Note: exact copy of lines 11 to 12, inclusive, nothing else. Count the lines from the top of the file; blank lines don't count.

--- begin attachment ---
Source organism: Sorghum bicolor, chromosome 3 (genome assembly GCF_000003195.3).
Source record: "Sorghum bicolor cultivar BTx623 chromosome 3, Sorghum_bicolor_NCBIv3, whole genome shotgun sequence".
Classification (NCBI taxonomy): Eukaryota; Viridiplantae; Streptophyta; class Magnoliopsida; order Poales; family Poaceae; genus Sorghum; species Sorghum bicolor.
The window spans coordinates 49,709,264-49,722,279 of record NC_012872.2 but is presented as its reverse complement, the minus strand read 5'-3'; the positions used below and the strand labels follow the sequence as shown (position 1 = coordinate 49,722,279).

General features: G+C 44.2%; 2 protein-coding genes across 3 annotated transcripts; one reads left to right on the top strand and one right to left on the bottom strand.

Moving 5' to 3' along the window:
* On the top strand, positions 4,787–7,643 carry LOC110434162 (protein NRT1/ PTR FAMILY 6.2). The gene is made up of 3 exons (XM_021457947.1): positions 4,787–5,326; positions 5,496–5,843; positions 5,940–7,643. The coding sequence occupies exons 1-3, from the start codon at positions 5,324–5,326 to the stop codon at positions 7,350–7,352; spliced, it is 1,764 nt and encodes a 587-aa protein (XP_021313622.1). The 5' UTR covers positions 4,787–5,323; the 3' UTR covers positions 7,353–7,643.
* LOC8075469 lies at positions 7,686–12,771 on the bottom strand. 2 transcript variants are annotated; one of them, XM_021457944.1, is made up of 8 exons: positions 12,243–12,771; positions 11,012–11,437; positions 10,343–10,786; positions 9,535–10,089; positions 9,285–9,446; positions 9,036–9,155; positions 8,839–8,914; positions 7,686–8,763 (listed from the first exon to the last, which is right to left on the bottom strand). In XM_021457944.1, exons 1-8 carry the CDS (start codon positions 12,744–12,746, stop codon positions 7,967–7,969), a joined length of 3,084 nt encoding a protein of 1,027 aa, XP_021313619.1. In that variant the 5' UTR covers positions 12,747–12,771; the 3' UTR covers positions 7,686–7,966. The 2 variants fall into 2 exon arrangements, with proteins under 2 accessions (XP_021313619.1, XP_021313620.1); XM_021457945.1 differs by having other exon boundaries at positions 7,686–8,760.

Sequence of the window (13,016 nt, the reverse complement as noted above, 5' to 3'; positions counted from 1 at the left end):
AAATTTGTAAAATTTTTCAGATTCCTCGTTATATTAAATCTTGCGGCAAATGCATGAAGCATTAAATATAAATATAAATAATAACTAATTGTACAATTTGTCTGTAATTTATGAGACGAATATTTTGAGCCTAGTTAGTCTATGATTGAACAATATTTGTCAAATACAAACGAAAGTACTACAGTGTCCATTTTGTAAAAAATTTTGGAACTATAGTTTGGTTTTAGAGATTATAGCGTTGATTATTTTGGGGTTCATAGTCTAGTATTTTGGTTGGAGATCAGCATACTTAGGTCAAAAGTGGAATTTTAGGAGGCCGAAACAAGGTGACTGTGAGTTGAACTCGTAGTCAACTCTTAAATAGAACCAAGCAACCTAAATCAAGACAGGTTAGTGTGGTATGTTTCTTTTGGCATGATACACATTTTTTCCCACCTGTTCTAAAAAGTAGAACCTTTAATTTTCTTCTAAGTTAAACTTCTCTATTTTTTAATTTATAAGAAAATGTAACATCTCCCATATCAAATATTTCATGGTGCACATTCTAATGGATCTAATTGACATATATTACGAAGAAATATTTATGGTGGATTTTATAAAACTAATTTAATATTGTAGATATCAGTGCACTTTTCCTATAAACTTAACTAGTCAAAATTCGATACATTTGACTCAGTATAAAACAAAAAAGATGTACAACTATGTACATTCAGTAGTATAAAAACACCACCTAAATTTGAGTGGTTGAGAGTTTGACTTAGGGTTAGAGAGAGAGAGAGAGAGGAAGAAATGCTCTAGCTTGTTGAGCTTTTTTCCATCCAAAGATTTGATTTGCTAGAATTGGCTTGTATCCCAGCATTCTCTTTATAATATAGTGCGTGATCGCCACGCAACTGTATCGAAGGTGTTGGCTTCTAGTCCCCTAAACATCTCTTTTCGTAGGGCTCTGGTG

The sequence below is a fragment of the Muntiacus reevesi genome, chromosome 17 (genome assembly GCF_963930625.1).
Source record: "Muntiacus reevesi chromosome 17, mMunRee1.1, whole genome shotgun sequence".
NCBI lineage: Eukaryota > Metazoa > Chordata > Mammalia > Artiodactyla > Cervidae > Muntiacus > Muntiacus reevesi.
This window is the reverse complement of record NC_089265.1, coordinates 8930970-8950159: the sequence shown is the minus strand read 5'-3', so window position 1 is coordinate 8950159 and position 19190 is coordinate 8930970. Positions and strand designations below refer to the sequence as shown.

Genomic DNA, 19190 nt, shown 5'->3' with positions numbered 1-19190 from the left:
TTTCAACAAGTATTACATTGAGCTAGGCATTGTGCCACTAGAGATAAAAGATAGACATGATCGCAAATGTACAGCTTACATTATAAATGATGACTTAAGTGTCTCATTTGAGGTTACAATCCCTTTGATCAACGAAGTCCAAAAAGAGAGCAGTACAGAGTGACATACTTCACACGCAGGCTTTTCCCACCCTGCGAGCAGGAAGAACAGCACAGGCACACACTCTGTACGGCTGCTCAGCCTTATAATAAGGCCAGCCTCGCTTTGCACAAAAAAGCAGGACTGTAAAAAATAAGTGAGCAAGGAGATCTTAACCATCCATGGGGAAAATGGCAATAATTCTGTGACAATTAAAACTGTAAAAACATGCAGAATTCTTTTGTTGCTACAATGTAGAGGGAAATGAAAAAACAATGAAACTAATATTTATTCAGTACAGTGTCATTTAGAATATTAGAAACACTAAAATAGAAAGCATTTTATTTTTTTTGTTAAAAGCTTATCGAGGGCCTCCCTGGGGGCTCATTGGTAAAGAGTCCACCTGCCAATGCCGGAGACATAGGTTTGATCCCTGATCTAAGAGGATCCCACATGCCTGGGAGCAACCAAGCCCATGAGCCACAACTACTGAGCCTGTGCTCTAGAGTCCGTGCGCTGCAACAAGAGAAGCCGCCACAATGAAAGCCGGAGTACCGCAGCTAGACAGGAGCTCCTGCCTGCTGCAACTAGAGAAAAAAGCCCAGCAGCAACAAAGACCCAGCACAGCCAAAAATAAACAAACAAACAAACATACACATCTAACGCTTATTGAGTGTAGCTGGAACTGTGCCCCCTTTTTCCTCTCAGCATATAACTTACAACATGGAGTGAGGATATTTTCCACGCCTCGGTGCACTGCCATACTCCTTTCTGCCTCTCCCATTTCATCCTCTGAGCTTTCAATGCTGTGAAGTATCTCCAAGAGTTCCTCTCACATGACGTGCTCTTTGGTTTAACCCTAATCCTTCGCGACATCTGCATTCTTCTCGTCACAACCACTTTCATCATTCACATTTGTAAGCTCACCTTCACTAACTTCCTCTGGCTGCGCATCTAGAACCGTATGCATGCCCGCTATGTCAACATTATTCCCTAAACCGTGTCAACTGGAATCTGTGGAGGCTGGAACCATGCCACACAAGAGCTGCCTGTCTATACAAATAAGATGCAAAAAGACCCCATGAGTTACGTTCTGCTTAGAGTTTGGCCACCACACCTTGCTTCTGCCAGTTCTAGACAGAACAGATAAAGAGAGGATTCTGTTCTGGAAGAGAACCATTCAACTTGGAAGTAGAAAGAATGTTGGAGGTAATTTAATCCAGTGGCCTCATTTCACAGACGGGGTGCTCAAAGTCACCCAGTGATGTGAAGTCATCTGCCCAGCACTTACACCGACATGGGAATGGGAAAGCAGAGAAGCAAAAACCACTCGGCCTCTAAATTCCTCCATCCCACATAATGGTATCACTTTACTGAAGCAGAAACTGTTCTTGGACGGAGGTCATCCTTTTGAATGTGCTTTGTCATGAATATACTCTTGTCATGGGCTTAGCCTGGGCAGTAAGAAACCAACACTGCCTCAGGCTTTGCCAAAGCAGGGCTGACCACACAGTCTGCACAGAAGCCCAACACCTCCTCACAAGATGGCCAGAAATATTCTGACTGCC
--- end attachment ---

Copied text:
The sequence below is a fragment of the Muntiacus reevesi genome, chromosome 17 (genome assembly GCF_963930625.1).
Source record: "Muntiacus reevesi chromosome 17, mMunRee1.1, whole genome shotgun sequence".